By Jerry White
London within the eighteenth century was once a brand new urban, risen from the ashes of the good fireplace of 1666 that had destroyed part its houses and nice public constructions. The century that was once an period of full of life growth and large-scale initiatives, of speedily altering tradition and trade, as large numbers of individuals arrived within the shining urban, drawn by means of its significant wealth and gear and its many diversions. Borrowing a word from Daniel Defoe, Jerry White calls London “this nice and great thing,” the grandeur of its new structures and the glitter of its excessive existence shadowed by means of poverty and squalor.
A nice and large Thing deals a street-level view of town: its public gardens and prisons, its banks and brothels, its workshops and warehouses—and its bustling, jostling crowds. White introduces us to shopkeepers and prostitutes, women and men of style and genius, street-robbers and thief-takers, as they play out the awesome drama of existence in eighteenth-century London. What emerges is an image of a society fractured by means of geography, politics, faith, history—and specifically by means of category, for the divide among wealthy and bad in London used to be by no means larger or extra damaging within the smooth period than in those years.
regardless of this gulf, Jerry White indicates us Londoners going approximately their enterprise as bankers or beggars, reveling in an enlarging global of public pleasures, indulging in crimes either nice and small—amidst the tightening sinews of energy and legislation, and the hesitant beginnings of London democracy.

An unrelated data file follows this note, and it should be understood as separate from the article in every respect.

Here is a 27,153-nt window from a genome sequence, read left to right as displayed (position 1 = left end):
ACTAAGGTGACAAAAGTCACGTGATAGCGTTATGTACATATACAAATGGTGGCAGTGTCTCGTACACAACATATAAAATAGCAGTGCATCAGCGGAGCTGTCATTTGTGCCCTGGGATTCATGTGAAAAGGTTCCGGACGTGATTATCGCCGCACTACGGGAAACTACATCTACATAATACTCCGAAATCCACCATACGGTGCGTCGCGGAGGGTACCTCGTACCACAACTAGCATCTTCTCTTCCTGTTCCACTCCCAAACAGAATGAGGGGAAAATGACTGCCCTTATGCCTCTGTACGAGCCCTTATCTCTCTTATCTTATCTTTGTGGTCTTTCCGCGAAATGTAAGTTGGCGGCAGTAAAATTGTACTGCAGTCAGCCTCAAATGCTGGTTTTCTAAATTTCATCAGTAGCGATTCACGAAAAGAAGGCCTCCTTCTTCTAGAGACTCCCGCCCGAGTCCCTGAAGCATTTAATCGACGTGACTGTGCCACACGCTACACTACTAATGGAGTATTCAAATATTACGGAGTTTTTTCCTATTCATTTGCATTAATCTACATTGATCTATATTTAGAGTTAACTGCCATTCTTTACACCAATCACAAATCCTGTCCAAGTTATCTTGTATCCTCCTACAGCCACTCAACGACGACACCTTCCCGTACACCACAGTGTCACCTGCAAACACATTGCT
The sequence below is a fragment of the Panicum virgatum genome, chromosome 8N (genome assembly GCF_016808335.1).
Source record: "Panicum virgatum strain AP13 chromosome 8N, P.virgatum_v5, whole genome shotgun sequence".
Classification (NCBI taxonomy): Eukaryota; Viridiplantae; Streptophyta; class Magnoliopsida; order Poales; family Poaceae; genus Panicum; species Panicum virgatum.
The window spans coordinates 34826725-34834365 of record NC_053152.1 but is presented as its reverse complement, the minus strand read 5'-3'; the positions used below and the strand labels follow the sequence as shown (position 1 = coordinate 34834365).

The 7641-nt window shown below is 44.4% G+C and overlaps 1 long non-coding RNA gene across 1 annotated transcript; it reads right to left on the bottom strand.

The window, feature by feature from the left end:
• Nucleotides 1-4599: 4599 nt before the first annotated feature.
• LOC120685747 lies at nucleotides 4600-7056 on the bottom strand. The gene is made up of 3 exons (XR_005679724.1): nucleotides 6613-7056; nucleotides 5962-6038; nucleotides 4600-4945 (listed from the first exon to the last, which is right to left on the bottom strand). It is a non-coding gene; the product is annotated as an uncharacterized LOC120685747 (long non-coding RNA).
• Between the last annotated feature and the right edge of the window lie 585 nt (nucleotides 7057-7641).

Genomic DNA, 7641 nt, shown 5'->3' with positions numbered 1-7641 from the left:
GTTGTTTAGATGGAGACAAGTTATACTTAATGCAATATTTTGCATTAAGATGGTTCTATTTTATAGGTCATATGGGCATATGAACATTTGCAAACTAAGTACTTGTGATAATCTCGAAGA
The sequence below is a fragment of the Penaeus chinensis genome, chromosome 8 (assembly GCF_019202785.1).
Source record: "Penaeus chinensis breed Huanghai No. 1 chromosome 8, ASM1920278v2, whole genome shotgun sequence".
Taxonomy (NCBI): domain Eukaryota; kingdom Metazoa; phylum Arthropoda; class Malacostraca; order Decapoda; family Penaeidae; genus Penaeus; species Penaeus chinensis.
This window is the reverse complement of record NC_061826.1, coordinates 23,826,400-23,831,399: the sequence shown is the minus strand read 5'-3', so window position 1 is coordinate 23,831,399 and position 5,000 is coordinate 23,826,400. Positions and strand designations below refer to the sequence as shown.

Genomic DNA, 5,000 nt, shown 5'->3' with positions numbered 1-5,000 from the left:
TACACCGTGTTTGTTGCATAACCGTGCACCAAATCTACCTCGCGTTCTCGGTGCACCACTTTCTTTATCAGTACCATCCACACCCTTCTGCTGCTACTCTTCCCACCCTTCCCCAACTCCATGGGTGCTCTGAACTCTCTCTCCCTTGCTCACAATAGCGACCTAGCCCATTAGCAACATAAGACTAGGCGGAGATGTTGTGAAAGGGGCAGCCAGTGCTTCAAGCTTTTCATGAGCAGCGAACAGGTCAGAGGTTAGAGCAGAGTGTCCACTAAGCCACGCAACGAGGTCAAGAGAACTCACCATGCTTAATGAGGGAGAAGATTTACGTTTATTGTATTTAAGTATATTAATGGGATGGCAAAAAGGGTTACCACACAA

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Additional info for A Great and Monstrous Thing: London in the Eighteenth Century
7 Burlington, just twenty-two yet an architect and patron of some renown and owner of a sizeable estate behind his mansion on the north side of Piccadilly (now home to the Royal Academy), was perhaps the most influential advocate for Palladianism as the fitting architecture of Hanoverian Whiggery. In fact, in the closet, he seems to have been a closely secretive supporter of the Jacobite cause. But in the troubled days of 1714–16 he maintained an entirely convincing pose as a loyal subject of George I.
All Londoners of the middling classes and above knew it and all visitors had to experience it. Mrs Percivall, a provincial English lady, breathlessly relayed her impressions to a friend in the country (whose name and whereabouts have not come down to us) around 1713: [St James’s Park] has many Deer in it, ’tis very large and two Canalls and a pond called Rosamonds Pond, here are many Swans, here are abundance of int ro duc t i o n: l o nd on 1 700– 1708 11 Lime Trees which makes many fine Walks, some close some open in the Spring this place is very Sweet .
In 1700 there was still open country between the town and Hyde Park and Kensington Gardens; building had just about come up to Green Park; and in the south, St James’s Park had houses on three sides. High brick walls enclosed the separate spaces to make them less continuous than later became the case. Smartest was St James’s, behind the royal palace in Pall Mall. When Londoners talked of ‘the Park’ in the eighteenth century, this is generally what they meant. It was ‘famed wellnigh throughout the world’, a German visitor recorded in 1710.